2009 FedEx Cup Playoffs

2009 FedEx Cup Playoffs

The 2009 FedEx Cup Playoffs, the series of four golf tournaments that determined the season champion on the U.S.-based PGA Tour, began on August 27 and ended on September 27. It included the following four events:

For the second time in the three-year history of the playoffs, Tiger Woods won the FedEx Cup.

These were the third FedEx Cup playoffs since their inception in 2007. Substantial changes were made to the point structures, playoff reset of points, and field sizes for 2009.[1][2]

The point distributions can be seen here.

Regular season rankings

# Player Country Points Events
1 Tiger Woods  United States 3,341 13
2 Steve Stricker  United States 2,155 18
3 Zach Johnson  United States 2,019 21
4 Kenny Perry  United States 1,943 20
5 Lucas Glover  United States 1,742 22
6 Phil Mickelson  United States 1,630 14
7 Y. E. Yang  South Korea 1,621 19
8 Geoff Ogilvy  Australia 1,603 16
9 Brian Gay  United States 1,540 21
10 Sean O'Hair  United States 1,474 19

Final leaderboard

# Player Country Points Winnings ($)
1 Tiger Woods  United States 4,000 10,000,000
2 Phil Mickelson  United States 2,920 3,000,000
3 Steve Stricker  United States 2,750 2,000,000
4 Jim Furyk  United States 2,437 1,500,000
5 Sean O'Hair  United States 2,200 1,000,000
6 Zach Johnson  United States 2,072 800,000
7 Pádraig Harrington  Ireland 2,050 700,000
8 Heath Slocum  United States 1,855 600,000
9 Kenny Perry  United States 1,450 550,000
10 Scott Verplank  United States 1,245 500,000

For the full list see here.

The Barclays

The Barclays was played August 27–30. Of the 125 players eligible to play in the event, only one did not enter—Paul Casey (18), due to a rib injury.[3] Of the 124 entrants, 77 made the second-round cut at +5.

Heath Slocum, who only made the top 125 and the tournament field by two FedEx Cup points, won by sinking a 20-foot (6 m) par putt on the final hole, putting him one shot ahead of a distinguished group consisting of Ernie Els, Pádraig Harrington, Steve Stricker, and Tiger Woods. The top 100 players in the points standings advanced to the Deutsche Bank Championship.[4]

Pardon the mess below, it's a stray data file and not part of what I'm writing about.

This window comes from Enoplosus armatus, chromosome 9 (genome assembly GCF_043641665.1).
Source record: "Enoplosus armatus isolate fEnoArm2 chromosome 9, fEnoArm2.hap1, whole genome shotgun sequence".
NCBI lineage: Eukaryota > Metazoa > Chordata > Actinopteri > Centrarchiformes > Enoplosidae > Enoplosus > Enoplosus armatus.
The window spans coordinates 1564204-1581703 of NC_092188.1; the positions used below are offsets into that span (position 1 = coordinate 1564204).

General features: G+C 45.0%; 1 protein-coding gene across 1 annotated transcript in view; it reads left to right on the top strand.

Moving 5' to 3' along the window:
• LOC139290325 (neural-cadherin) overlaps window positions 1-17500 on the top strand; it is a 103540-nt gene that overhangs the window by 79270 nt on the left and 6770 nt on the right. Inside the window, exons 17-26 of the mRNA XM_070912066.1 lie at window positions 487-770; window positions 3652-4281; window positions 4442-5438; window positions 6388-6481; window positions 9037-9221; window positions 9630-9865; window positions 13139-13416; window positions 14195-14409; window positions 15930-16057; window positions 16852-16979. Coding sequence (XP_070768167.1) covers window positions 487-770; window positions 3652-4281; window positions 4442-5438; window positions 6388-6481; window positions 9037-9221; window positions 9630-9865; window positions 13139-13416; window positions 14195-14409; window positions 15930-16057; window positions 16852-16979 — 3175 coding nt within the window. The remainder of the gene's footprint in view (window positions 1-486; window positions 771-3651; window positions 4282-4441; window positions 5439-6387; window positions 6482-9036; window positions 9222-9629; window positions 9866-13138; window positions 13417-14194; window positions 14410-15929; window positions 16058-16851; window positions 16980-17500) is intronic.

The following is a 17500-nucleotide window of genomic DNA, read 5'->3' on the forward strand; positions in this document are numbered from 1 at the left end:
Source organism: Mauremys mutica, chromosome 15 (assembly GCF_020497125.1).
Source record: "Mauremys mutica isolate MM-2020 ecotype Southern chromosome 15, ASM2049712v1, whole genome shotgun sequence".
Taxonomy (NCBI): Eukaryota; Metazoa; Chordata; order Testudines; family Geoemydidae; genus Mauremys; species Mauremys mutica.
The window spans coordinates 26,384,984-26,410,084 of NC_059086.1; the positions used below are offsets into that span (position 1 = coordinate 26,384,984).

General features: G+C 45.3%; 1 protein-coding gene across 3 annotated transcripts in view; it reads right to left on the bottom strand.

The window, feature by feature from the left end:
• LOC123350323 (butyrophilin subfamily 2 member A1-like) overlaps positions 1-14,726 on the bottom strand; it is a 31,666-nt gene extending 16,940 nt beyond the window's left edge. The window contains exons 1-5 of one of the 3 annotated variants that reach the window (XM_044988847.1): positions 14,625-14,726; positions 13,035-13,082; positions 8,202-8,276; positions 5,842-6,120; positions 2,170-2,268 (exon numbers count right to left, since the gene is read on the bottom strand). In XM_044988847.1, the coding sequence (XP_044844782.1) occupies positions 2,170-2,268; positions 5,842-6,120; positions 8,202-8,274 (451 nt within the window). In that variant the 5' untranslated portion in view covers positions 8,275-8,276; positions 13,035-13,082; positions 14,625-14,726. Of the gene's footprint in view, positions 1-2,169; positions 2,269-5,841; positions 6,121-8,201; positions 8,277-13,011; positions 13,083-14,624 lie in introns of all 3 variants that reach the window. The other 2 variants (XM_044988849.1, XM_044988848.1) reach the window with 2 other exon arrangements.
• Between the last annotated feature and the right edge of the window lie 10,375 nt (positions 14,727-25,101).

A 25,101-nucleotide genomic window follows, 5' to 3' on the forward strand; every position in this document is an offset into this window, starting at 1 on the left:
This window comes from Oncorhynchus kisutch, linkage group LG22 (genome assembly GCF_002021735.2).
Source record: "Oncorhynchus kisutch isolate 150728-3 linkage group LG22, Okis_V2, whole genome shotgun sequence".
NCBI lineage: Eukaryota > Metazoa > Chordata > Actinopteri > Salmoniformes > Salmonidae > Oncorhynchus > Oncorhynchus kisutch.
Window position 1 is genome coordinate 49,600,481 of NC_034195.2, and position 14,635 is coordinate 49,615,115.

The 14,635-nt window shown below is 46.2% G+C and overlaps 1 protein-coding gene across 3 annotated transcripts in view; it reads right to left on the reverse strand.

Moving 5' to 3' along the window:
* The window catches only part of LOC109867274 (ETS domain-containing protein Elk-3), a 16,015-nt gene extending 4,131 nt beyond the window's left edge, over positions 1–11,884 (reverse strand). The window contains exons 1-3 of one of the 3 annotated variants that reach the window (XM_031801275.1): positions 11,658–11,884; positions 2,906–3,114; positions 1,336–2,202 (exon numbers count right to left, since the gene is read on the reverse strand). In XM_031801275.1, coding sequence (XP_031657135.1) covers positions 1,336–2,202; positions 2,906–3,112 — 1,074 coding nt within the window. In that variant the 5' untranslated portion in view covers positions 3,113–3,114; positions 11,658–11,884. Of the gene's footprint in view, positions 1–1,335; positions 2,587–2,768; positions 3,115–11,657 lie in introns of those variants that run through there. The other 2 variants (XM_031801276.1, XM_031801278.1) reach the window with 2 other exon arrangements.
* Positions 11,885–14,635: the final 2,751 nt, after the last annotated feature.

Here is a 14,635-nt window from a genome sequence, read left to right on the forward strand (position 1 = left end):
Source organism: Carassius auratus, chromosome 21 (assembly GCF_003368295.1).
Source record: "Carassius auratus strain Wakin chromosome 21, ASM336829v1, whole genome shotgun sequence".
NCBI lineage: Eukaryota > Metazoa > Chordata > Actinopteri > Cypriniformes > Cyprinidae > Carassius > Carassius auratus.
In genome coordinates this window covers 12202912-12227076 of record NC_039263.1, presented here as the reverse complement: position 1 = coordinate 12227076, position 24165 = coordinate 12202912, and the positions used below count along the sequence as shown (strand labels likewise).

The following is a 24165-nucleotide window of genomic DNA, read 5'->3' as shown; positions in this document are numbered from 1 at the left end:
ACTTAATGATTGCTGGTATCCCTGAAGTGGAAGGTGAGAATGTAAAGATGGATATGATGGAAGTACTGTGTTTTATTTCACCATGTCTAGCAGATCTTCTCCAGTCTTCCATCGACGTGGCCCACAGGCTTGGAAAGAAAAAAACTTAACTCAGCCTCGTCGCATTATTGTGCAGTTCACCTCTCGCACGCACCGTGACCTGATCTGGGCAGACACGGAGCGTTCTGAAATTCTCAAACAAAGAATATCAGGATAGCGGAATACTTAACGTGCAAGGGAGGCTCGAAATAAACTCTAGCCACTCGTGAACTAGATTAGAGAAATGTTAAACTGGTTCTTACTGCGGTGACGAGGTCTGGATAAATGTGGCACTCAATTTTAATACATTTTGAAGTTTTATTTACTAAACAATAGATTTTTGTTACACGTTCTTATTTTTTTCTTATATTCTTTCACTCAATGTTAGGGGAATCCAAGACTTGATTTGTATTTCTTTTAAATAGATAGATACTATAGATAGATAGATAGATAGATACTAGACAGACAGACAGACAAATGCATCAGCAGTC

FedEx Cup rank
# Player Country Score To par Winnings ($) After Before
1 Heath Slocum  United States 66-72-70-67=275 -9 1,350,000 3 124
T2 Ernie Els  South Africa 72-68-70-66=276 -8 495,000 11 47
Pádraig Harrington  Ireland 67-75-67-67=276 14 66
Tiger Woods  United States 70-72-67-67=276 1 1
Steve Stricker  United States 69-70-68-69=276 2 2
T6 Nick Watney  United States 68-73-69-67=277 -7 260,625 7 13
Fredrik Jacobson  Sweden 66-72-68-71=277 48 107
8 Webb Simpson  United States 66-68-72-72=278 -6 232,500 41 85
T9 Scott Verplank  United States 73-70-68-68=279 -5 202,500 37 61
Ian Poulter  England 67-72-70-70=279 21 34
Paul Goydos  United States 65-71-68-75=279 33 49

Deutsche Bank Championship

The Deutsche Bank Championship was played September 4–7. Of the 100 players eligible to play in the event, only one did not enter—Paul Casey (27), due to a rib injury.[5] Of the 99 players who entered the tournament, 73 of them made the 36-hole cut at one-under-par. Steve Stricker won by one stroke over Jason Dufner and Scott Verplank and took the lead in the FedEx Cup standings. The top 70 players in the points standings advanced to the BMW Championship.

FedEx Cup rank
# Player Country Score To par Winnings ($) After Before
1 Steve Stricker  United States 63-72-65-67=267 -17 1,350,000 1 2
T2 Jason Dufner  United States 66-69-68-65=268 -16 660,000 9 57
Scott Verplank  United States 65-68-68-67=268 5 37
T4 Ángel Cabrera  Argentina 65-69-70-65=269 -15 310,000 22 38
Pádraig Harrington  Ireland 67-67-67-68=269 7 14
Dustin Johnson  United States 68-65-70-66=269 10 20
7 Geoff Ogilvy  Australia 66-68-70-66=270 -14 251,250 8 12
T8 Jim Furyk  United States 63-67-73-68=271 -13 217,500 18 18
Retief Goosen  South Africa 65-67-68-71=271 17 17
Sean O'Hair  United States 66-64-70-71=271 16 16

BMW Championship

The BMW Championship was played September 10–13. Of the 70 players eligible to play in the event, only one did not enter—Paul Casey (36), due to a rib injury.[6] With a field limited to 70, and 69 actually playing, there was no cut. The top 30 players in FedEx Cup points after this event advanced to the Tour Championship and also earned spots in the 2010 Masters, U.S. Open, and (British) Open Championship.